In “The boring children”, as already mentioned, the conflict between the two articulated narratives critically discusses the literary genres to which they are linked: on the one hand, the (melo)dramatic serial that becomes a social drama; on the other, the modern metalinguistic narrative. Irony is the figure of speech that stands out in the text, since it addresses both one and other genres and their possible representatives in Brazilian society: the intellectual/artist and the poor – in addition, of course, to targeting the artist himself. reader

The perception of this irony passes, however, through the recognition that such genres and their characteristic traits are treated by Lispector as rhetorical resources and, from a certain angle, as clichés. According to Linda Hutcheon: “[…] it is part of the particular strategy of both parody and irony that their acts of communication cannot be considered complete unless the precise coding intention is realized in the recipient's recognition. […] irony requires a triple competence from its reader: linguistic, rhetorical or generic and ideological. […] the reader has to understand what is implicit, as well as what is actually asserted. […]. The reader's generic or rhetorical competence presupposes knowledge of the rhetorical and literary norms that allow the recognition of deviation from those norms that constitute the canon, the institutionalized heritage of language and literature”.[vi]

The writing procedures addressed here reveal, finally, something that seems central to Clarice Lispector's very unique poetics: the love of irony and paradox and the consternations they are capable of producing. The abyss structure that constitutes star hour it was already present in germ in this apparently unpretentious chronicle from 1967. The punch dealt by Lispector in her texts is also twofold because it disturbs us both by the narrated stories and by the narration that informs them, generating uneasiness when opening up to our imaginations, “ perhaps even unhealthy and without pity.”[vii]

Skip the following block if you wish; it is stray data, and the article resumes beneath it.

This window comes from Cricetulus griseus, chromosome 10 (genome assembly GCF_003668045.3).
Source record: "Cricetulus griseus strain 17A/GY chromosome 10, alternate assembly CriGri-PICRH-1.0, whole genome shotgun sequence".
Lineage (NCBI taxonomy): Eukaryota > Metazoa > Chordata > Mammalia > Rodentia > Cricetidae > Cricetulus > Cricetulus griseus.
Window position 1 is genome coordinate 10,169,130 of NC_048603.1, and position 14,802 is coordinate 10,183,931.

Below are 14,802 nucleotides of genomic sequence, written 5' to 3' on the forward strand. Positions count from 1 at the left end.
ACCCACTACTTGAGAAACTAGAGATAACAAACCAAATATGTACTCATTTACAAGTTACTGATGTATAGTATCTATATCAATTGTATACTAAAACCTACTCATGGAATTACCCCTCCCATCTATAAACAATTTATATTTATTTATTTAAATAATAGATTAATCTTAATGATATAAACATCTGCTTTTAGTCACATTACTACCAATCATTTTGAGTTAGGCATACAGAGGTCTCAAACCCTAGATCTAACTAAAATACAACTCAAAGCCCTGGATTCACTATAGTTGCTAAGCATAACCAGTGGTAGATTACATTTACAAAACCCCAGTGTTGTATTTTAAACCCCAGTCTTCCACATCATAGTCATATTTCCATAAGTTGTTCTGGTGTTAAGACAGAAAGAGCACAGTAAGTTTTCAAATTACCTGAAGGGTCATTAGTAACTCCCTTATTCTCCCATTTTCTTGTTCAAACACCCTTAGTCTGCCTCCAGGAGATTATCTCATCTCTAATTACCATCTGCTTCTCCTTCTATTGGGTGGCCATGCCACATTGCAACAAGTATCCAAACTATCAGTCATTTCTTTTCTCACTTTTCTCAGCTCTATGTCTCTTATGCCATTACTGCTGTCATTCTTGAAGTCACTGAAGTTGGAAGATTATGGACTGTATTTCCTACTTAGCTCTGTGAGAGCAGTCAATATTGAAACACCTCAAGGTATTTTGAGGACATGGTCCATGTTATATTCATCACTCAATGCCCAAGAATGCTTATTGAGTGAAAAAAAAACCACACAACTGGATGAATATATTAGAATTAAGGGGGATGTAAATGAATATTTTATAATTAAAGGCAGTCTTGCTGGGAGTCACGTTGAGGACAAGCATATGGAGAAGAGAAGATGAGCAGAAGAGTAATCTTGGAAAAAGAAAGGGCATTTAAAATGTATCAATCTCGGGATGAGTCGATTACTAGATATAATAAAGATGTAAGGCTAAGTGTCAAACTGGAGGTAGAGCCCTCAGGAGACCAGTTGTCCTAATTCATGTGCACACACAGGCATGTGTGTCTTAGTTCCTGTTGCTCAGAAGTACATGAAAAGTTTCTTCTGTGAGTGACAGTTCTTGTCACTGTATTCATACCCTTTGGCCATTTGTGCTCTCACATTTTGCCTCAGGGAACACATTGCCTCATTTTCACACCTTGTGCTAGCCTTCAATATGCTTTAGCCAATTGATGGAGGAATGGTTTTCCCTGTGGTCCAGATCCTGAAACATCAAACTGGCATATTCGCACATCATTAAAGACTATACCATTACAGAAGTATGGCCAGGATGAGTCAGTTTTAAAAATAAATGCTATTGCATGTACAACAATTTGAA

*Arnaldo Franco Junior Professor of Theory of Literature at Unesp-São José do Rio Preto.

 

Notes:


[I] Cf. GOTLIB, NB “A thread of voice – stories of Clarice”. In: LISPECTOR, C. The passion according to GH (Ed. Crítica and Coord. Benedito Nunes). Paris: Association Archives de La littérature latino-américaine, des Caraibes et Africaine Du XXe. siècle, Brasília, DF: CNPq, 1988. p. 170.

[ii] The mother X child conflict can also be interpreted by the reader as a representation of a common domestic situation in which the role of mother is problematized – which may have nothing to do with poverty. This will not be, however, the interpretative bias privileged here.

[iii] See LISPECTOR, C. star hour. Rio de Janeiro: José Olympio, 6. Ed., 1981, p. 21.

[iv] See LISPECTOR, C. star hour. Rio de Janeiro: José Olympio, 6. Ed., 1981, p. 32.

[v] Read, p. e.g., the short stories: “The smallest woman in the world”; “Happy Birthday” and “The Mathematics Teacher's Crime” – examples of the articulation of the narrator's dual perspective with chiasm and mirroring.

[vi] See HUTCHEON, L. A theory of parody. Lisbon, Editions 70, 1989, p. 118 – 120.

[vii] See LISPECTOR, C. star hour. Rio de Janeiro: José Olympio, 6. Ed., 1981, p. 17.